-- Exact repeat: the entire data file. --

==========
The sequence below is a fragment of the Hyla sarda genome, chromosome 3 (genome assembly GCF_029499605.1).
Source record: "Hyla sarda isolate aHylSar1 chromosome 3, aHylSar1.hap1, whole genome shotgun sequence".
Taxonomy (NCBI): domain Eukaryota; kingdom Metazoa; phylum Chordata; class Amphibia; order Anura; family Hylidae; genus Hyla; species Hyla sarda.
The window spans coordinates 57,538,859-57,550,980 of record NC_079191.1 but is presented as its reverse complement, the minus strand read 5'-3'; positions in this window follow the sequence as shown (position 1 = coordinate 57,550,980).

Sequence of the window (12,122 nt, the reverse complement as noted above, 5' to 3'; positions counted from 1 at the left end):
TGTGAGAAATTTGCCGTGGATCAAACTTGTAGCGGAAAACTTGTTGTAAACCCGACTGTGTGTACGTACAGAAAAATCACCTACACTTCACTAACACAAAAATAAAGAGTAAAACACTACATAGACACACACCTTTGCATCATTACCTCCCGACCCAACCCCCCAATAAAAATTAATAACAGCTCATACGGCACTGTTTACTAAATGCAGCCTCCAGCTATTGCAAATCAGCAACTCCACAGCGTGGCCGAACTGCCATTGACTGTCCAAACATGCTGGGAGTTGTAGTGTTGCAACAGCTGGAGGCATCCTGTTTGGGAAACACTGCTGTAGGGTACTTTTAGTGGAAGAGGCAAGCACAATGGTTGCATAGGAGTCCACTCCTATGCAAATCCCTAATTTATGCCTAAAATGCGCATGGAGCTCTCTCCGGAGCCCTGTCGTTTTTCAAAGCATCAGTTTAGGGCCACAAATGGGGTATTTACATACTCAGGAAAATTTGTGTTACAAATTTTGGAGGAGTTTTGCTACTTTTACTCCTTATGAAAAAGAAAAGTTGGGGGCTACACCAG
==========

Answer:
The sequence below is a fragment of the Hyla sarda genome, chromosome 3 (genome assembly GCF_029499605.1).
Source record: "Hyla sarda isolate aHylSar1 chromosome 3, aHylSar1.hap1, whole genome shotgun sequence".
Taxonomy (NCBI): domain Eukaryota; kingdom Metazoa; phylum Chordata; class Amphibia; order Anura; family Hylidae; genus Hyla; species Hyla sarda.
The window spans coordinates 57,538,859-57,550,980 of record NC_079191.1 but is presented as its reverse complement, the minus strand read 5'-3'; positions in this window follow the sequence as shown (position 1 = coordinate 57,550,980).

Sequence of the window (12,122 nt, the reverse complement as noted above, 5' to 3'; positions counted from 1 at the left end):
TGTGAGAAATTTGCCGTGGATCAAACTTGTAGCGGAAAACTTGTTGTAAACCCGACTGTGTGTACGTACAGAAAAATCACCTACACTTCACTAACACAAAAATAAAGAGTAAAACACTACATAGACACACACCTTTGCATCATTACCTCCCGACCCAACCCCCCAATAAAAATTAATAACAGCTCATACGGCACTGTTTACTAAATGCAGCCTCCAGCTATTGCAAATCAGCAACTCCACAGCGTGGCCGAACTGCCATTGACTGTCCAAACATGCTGGGAGTTGTAGTGTTGCAACAGCTGGAGGCATCCTGTTTGGGAAACACTGCTGTAGGGTACTTTTAGTGGAAGAGGCAAGCACAATGGTTGCATAGGAGTCCACTCCTATGCAAATCCCTAATTTATGCCTAAAATGCGCATGGAGCTCTCTCCGGAGCCCTGTCGTTTTTCAAAGCATCAGTTTAGGGCCACAAATGGGGTATTTACATACTCAGGAAAATTTGTGTTACAAATTTTGGAGGAGTTTTGCTACTTTTACTCCTTATGAAAAAGAAAAGTTGGGGGCTACACCAG